Wi-Fi better without Christmas fairy lights / News / The Foreigner

Wi-Fi better without Christmas fairy lights. Norway’s Communications Authority (NKOM) recommends pulling the plug to see if surfing improves. “The Authority’s very familiar with the well-known problem of radio interference from different lighting sources such as LED lighting and energy-saving bulbs etc.” Stavanger Aftenbladet quotes Head of Section, Per Eirik Heimdal as saying. It is not the actual LED lighting that is the problem, however, but a badly-shielded power supply with the same frequency as that of the household's wireless network.

wi-fi, christmas, internet, surfing, tablets, pc, mac, computers, laptops



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Wi-Fi better without Christmas fairy lights

Published on Tuesday, 8th December, 2015 at 21:40 under the news category, by Sarah Bostock.
Last Updated on 8th December 2015 at 21:52.

Norway’s Communications Authority (NKOM) recommends pulling the plug to see if surfing improves.

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Photo: Suzanne Tucker/Shutterstock Images


“The Authority’s very familiar with the well-known problem of radio interference from different lighting sources such as LED lighting and energy-saving bulbs etc.” Stavanger Aftenbladet quotes Head of Section, Per Eirik Heimdal as saying.

It is not the actual LED lighting that is the problem, however, but a badly-shielded power supply with the same frequency as that of the household's wireless network.

As well as changing frequencies, the Authority advises placing the lighting and router as far away from each other as possible.

Ofcom, the UK’s communications regulator, has also warned of the same issue.

It launched its Connected Nations 2015 report on 1st December, which gives information about telecoms and wireless networks.

It found that Wi-Fi speeds in up to six million homes and offices in the UK was not as fast as it could be.

“Wi-Fi uses electromagnetic waves to send information to and from your broadband router and device,” the regulator told The Inquirer, “so electrical devices cause small electromagnetic fields which can interfere with electromagnetic waves trying to travel through it.”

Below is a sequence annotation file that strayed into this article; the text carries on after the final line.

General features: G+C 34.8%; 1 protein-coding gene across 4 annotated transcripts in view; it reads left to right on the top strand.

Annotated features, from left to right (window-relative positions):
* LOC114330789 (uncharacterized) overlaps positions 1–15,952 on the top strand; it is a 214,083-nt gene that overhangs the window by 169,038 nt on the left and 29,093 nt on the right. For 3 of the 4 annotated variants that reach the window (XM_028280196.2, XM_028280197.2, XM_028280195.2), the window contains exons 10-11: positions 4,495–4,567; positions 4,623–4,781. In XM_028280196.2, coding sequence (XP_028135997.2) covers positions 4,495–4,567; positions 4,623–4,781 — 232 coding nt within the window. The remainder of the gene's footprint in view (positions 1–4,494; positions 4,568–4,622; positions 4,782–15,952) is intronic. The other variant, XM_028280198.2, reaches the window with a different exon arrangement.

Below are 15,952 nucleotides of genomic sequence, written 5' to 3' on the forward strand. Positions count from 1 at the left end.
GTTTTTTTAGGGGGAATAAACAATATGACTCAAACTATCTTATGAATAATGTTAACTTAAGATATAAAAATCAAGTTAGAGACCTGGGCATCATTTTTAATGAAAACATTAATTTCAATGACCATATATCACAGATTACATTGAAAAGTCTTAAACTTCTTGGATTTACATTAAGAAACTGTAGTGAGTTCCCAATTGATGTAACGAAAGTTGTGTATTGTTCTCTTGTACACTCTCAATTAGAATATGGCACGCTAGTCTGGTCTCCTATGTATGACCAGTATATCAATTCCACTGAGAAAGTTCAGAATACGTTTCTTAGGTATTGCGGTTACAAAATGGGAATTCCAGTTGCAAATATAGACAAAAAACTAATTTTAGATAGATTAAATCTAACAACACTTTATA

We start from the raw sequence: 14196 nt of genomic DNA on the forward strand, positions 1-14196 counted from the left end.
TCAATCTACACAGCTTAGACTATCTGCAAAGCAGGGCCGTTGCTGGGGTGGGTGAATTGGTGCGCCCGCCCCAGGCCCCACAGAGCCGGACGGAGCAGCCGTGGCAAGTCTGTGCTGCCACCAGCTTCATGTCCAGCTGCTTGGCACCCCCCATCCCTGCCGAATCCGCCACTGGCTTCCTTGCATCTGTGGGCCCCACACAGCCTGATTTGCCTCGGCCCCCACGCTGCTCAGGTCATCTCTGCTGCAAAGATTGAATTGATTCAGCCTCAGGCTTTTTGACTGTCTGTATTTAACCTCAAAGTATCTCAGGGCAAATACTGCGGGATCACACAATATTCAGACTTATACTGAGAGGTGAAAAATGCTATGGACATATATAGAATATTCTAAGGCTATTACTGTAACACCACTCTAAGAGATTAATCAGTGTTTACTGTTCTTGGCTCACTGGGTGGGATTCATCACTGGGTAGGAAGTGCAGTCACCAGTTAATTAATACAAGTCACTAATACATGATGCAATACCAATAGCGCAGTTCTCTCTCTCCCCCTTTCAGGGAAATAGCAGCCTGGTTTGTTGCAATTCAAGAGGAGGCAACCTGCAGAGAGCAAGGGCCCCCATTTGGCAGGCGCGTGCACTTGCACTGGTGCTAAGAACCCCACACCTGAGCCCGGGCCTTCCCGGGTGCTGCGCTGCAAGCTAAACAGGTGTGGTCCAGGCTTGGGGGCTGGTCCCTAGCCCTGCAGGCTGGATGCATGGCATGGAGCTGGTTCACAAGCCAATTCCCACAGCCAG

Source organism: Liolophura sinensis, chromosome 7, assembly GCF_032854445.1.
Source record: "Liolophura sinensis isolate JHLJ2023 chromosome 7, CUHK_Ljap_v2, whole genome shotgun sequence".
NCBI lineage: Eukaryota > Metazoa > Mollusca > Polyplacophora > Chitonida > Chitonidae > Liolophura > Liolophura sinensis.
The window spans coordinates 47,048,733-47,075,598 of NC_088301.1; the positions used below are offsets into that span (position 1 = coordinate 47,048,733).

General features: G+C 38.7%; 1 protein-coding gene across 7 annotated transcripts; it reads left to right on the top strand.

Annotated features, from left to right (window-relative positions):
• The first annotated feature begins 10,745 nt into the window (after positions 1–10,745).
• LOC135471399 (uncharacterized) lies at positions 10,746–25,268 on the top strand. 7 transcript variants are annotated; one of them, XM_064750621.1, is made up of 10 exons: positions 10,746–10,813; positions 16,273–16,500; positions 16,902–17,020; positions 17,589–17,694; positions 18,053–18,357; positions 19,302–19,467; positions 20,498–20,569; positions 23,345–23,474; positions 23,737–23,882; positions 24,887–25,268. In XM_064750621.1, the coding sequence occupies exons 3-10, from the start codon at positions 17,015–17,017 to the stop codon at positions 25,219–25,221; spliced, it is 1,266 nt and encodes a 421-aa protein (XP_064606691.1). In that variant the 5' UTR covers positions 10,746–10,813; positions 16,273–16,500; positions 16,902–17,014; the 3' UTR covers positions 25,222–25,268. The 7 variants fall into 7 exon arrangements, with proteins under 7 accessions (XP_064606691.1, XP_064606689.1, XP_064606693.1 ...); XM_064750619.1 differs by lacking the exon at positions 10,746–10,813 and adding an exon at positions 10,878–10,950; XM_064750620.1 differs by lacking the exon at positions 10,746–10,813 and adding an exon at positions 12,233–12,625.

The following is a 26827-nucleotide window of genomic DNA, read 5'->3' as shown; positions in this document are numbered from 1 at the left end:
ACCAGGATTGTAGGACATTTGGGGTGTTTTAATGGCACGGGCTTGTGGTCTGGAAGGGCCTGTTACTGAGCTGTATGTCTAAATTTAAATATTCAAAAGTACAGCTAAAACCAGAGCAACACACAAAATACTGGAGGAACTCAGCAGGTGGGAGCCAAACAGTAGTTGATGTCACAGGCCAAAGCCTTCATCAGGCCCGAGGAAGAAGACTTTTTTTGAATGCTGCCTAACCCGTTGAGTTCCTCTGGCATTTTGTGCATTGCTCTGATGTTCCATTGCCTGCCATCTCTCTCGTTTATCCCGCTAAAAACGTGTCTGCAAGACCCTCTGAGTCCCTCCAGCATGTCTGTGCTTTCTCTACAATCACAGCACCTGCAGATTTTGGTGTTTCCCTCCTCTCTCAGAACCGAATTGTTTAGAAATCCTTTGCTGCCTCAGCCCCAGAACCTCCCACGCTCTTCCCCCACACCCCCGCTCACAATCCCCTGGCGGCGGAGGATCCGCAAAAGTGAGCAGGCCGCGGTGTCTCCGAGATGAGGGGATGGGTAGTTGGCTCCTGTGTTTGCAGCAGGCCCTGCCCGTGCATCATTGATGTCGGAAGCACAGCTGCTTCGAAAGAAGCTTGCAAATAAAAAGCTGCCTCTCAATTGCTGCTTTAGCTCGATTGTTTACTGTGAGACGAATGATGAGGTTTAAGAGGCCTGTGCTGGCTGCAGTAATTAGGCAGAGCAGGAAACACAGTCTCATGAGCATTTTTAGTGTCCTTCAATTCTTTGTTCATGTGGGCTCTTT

This is because Wi-Fi uses electromagnetic waves to send information to and from the broadband router and mobile or computer devices.

Other items than can affect or block signals are lights to microwave ovens, materials that absorb or deflect Wi-Fi such as a metal fridge, and water pipes – water absorbs transmissions.

“It [an inferior surfing speed] could be down to something as simple as interference from other electronic devices, such as a microwave oven, baby monitors, a lamp, or even Christmas fairy lights,” says Ofcom.

But while the Internet Service providers (ISPs) reportedly receive an increase in complaints about Wi-Fi performance over the Christmas season, fear not. Christmas trees are not considered dense enough to cause a real issue.



Published on Tuesday, 8th December, 2015 at 21:40 under the news category, by Sarah Bostock.
Last updated on 8th December 2015 at 21:52.

This post has the following tags: wi-fi, christmas, internet, surfing, tablets, pc, mac, computers, laptops.





  
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